Rants & Ramblings

random commentary about culture, media, politics, technology and whatnot.



Going through the last day at a job is always a strange experience.

There’s the cleaning out of the desk — and the disbelief at how much junk one can acquire over the course of just seven months. I feel a bit out of place, sitting in this stark cubicle, with all of my postcards, printouts and action figures stowed away in a bag in the corner.

I spent much of this morning backing up my files, organizing logos and mock-up designs for my successor (and for my own archives). I have little else to do, having finished up everything on my to-do list last week. As 2GB of archived files transfer from work laptop to home laptop via umbilical Ethernet cord, I’m stitting listlessly in my bare cube, fiddling with pens and Post-Its on my desk and waiting for … something to do.

On my desk is a memo titled “Employee Separation Checklist.” I have to have folks from IT, accounts payable, payroll and HR sign off before I leave today.

Some people have dropped by to wish me well today, and in the two weeks since I gave my notice. There are some really nice people here, and I feel bad about leaving, especially after having been here only seven months. I don’t feel as if I’m leaving on bad terms, though. If not for the opportunity that I was offered with this new job, I’d probably be fairly content with staying; I had a whole laundry list of things that I still wanted to do.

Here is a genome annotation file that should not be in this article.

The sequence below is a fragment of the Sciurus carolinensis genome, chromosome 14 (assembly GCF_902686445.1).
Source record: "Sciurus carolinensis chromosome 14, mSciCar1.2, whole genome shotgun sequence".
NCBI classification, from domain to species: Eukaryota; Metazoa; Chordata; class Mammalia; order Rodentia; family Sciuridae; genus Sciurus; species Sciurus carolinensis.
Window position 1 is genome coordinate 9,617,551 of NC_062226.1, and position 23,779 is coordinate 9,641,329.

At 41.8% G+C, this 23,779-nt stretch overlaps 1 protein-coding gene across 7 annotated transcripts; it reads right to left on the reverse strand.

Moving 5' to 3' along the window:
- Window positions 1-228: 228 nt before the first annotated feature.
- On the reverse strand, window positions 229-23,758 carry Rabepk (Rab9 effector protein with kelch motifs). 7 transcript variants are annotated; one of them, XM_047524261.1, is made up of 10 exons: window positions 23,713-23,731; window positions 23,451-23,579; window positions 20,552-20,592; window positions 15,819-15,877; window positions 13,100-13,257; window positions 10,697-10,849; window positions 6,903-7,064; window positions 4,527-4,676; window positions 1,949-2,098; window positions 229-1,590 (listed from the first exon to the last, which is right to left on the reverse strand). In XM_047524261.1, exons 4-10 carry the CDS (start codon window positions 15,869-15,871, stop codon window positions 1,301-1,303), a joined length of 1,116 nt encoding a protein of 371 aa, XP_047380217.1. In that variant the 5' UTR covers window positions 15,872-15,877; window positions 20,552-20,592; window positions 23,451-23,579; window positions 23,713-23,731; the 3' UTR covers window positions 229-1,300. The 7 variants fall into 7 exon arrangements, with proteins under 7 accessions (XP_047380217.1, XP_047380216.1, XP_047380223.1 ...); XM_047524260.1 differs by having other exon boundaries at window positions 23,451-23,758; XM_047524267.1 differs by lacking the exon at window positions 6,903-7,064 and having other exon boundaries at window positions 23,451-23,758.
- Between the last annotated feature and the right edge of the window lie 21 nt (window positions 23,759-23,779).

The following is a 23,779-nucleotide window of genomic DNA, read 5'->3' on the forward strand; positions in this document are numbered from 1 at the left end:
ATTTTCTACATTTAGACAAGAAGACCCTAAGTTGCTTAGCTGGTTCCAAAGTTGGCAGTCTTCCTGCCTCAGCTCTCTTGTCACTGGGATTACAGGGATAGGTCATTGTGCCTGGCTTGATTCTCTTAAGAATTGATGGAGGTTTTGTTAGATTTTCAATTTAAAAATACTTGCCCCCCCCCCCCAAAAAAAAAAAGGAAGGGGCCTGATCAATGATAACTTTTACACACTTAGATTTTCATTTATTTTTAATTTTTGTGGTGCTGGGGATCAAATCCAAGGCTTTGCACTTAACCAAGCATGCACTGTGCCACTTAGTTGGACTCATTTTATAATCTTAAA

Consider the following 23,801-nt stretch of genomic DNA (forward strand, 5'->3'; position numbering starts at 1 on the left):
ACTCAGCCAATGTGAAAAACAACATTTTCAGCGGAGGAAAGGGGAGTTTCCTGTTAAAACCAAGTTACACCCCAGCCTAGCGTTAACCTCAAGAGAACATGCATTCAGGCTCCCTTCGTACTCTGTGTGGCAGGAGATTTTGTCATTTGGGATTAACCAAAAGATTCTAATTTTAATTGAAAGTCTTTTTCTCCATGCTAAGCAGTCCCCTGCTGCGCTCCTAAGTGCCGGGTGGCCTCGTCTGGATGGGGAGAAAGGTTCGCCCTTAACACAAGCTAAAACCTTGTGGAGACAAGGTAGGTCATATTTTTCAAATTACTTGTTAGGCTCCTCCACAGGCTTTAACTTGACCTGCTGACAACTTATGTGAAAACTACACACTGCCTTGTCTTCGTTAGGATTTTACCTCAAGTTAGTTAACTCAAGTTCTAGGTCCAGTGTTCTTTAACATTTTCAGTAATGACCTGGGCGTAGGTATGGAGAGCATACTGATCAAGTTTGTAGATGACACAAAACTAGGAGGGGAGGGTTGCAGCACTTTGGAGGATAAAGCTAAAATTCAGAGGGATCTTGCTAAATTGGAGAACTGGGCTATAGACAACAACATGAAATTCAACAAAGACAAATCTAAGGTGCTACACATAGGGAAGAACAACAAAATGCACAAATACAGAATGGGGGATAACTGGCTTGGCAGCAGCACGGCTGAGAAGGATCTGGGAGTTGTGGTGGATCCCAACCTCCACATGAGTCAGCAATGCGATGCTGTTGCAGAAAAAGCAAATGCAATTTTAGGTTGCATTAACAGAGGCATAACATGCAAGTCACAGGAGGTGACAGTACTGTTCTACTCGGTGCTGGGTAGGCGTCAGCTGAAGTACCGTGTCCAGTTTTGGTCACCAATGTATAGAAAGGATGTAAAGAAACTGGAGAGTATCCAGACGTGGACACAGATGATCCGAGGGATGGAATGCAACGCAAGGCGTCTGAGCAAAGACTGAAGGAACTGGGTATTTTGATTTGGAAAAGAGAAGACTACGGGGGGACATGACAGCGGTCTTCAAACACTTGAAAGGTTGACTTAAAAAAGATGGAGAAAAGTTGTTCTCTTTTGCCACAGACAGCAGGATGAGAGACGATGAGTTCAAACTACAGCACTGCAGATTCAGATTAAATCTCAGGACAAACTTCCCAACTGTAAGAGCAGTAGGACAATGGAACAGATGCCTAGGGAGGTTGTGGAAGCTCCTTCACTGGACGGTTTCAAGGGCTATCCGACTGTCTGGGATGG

But I can’t say that I at all regret my decision to leave. Tomorrow, I’m joining the news design team at washingtonpost.com.

It’s my dream job: news-related Web work for a major media organization. And I’ve wanted to work at the Post for years. In fact, I moved to D.C. with two goals: complete my master’s degree, and get a job at washingtonpost.com. This May, I accomplished the first, and I was beginning to think that the second would be a long time coming — or else I’d have to take a “lesser” job at washingtonpost.com until I could work up to the job I really wanted. It still hasn’t wholly set in that I got exactly the job I want. And I’m starting just in time for one of the busiest news nights in four years: the presidential election.

I hope I’m ready.